US Army Making Special Ear Protection For Military Dogs

Military dogs have super-sensitive hearing that can easily be damaged on a battlefield, so the US Army is giving them their own ear protection.
John Loeffler
Zeteo Tech/US Army

Militaries throughout history have used dogs as an indispensable part of their armies, but modern warfare presents a special challenge for dogs' super-sensitive hearing. The US Army hopes that a new technology called CAPS will enable their canine comrades to keep their hearing through their years of service.

US Army has developed a new hearing-protection system specifically for its dogs

The US Army's military working dogs (MWDs) have been in the spotlight lately with the US special forces canine Conan being so much in the news after an operation in Syria, but dogs have always been a part of warfighting. Since the advent of modern warfare — where close-quarters, sometimes house-to-house, fighting is becoming more typical — heavy gunfire and explosions can easily rupture the hearing of combatants, making MWDs especially vulnerable to hearing loss.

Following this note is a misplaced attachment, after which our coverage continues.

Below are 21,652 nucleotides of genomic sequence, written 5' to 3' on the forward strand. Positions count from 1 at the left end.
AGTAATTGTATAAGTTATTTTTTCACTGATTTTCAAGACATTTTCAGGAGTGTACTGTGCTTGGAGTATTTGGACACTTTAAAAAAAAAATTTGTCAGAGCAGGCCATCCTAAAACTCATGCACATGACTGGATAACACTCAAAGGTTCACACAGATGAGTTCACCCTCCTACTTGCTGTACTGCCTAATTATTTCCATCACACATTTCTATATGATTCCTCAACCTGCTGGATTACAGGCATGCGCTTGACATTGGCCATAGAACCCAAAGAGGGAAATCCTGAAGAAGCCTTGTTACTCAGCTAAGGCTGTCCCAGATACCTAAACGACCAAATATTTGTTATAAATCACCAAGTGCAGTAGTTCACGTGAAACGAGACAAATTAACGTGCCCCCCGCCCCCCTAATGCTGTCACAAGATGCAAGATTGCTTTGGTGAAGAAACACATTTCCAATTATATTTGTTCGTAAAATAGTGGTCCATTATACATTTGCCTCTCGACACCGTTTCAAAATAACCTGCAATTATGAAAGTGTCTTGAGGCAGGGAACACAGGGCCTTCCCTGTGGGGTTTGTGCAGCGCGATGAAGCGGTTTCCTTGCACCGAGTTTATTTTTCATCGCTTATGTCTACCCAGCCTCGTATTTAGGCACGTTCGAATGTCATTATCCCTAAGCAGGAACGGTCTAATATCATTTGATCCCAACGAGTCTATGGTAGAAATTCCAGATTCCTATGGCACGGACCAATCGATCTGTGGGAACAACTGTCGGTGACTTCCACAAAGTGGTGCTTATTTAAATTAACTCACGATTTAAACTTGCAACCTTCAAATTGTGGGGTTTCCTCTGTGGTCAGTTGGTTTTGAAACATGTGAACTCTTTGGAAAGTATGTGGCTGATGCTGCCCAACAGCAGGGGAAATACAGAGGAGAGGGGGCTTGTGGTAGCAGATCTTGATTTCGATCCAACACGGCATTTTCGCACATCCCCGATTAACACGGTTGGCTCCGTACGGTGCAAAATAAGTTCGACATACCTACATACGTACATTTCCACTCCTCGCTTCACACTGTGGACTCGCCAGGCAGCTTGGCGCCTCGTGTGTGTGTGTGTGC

While human hearing-protection equipment has been used on MWD in the past, they've never had their own hearing protection specifically designed for them — until now. According to Stars And Stripes, the Canine Auditory Protection System (CAPS) is a newly-developed headgear specifically designed to fit a dog's ear and offer better protection than modified human equipment.

In its 2017 request for proposals from industry about a hearing-protection system for canines, the Army wrote: “Military working dogs are subjected to the same combat exposures as their military handlers … (and) are estimated to experience similar levels of noise-exposed hearing loss.” 

Developed by the Army Research Lab and Maryland-based biotechnology company Zeteo Tech, the new head equipment fits over a dog's ears like a hoodie and creates a seal, offering excellent protection against unsafe sound levels like helicopters and explosions.

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“Even a short helicopter flight can affect a dog’s hearing, resulting in impaired performance and inability to hear the handler’s commands, which can hinder the mission,” Stephen Lee, an Army Research Office scientist, said in a statement.

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